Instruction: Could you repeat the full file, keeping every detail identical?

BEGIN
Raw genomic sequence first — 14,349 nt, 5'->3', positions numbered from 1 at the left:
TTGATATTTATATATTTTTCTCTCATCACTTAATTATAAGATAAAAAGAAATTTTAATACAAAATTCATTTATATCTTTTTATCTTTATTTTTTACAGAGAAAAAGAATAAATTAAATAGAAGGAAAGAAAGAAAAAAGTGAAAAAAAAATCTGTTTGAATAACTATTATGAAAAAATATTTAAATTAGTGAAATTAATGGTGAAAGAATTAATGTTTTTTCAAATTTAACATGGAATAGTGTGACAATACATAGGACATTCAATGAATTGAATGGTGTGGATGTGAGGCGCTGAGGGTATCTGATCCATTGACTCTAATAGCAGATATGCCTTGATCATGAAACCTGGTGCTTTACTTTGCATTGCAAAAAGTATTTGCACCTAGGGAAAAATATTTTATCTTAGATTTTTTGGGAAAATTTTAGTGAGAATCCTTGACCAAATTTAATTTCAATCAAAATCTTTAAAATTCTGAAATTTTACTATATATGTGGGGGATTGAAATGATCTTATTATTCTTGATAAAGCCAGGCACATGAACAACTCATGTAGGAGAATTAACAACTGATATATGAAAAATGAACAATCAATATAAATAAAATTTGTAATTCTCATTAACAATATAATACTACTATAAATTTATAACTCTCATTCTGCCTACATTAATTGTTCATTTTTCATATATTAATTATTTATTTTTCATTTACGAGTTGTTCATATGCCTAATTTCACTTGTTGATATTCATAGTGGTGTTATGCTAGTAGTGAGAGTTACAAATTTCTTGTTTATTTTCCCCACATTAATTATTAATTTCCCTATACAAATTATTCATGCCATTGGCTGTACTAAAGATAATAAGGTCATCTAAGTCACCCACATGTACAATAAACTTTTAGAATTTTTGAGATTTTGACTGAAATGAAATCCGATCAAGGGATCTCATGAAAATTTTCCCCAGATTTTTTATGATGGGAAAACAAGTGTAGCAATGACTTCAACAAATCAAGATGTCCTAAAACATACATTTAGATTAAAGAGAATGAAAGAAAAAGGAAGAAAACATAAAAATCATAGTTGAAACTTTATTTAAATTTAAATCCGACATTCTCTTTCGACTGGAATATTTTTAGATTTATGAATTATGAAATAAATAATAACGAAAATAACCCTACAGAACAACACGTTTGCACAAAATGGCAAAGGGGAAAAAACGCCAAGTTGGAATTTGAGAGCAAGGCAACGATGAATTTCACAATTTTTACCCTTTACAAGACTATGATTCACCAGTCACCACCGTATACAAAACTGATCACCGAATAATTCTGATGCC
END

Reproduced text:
Raw genomic sequence first — 14,349 nt, 5'->3', positions numbered from 1 at the left:
TTGATATTTATATATTTTTCTCTCATCACTTAATTATAAGATAAAAAGAAATTTTAATACAAAATTCATTTATATCTTTTTATCTTTATTTTTTACAGAGAAAAAGAATAAATTAAATAGAAGGAAAGAAAGAAAAAAGTGAAAAAAAAATCTGTTTGAATAACTATTATGAAAAAATATTTAAATTAGTGAAATTAATGGTGAAAGAATTAATGTTTTTTCAAATTTAACATGGAATAGTGTGACAATACATAGGACATTCAATGAATTGAATGGTGTGGATGTGAGGCGCTGAGGGTATCTGATCCATTGACTCTAATAGCAGATATGCCTTGATCATGAAACCTGGTGCTTTACTTTGCATTGCAAAAAGTATTTGCACCTAGGGAAAAATATTTTATCTTAGATTTTTTGGGAAAATTTTAGTGAGAATCCTTGACCAAATTTAATTTCAATCAAAATCTTTAAAATTCTGAAATTTTACTATATATGTGGGGGATTGAAATGATCTTATTATTCTTGATAAAGCCAGGCACATGAACAACTCATGTAGGAGAATTAACAACTGATATATGAAAAATGAACAATCAATATAAATAAAATTTGTAATTCTCATTAACAATATAATACTACTATAAATTTATAACTCTCATTCTGCCTACATTAATTGTTCATTTTTCATATATTAATTATTTATTTTTCATTTACGAGTTGTTCATATGCCTAATTTCACTTGTTGATATTCATAGTGGTGTTATGCTAGTAGTGAGAGTTACAAATTTCTTGTTTATTTTCCCCACATTAATTATTAATTTCCCTATACAAATTATTCATGCCATTGGCTGTACTAAAGATAATAAGGTCATCTAAGTCACCCACATGTACAATAAACTTTTAGAATTTTTGAGATTTTGACTGAAATGAAATCCGATCAAGGGATCTCATGAAAATTTTCCCCAGATTTTTTATGATGGGAAAACAAGTGTAGCAATGACTTCAACAAATCAAGATGTCCTAAAACATACATTTAGATTAAAGAGAATGAAAGAAAAAGGAAGAAAACATAAAAATCATAGTTGAAACTTTATTTAAATTTAAATCCGACATTCTCTTTCGACTGGAATATTTTTAGATTTATGAATTATGAAATAAATAATAACGAAAATAACCCTACAGAACAACACGTTTGCACAAAATGGCAAAGGGGAAAAAACGCCAAGTTGGAATTTGAGAGCAAGGCAACGATGAATTTCACAATTTTTACCCTTTACAAGACTATGATTCACCAGTCACCACCGTATACAAAACTGATCACCGAATAATTCTGATGCC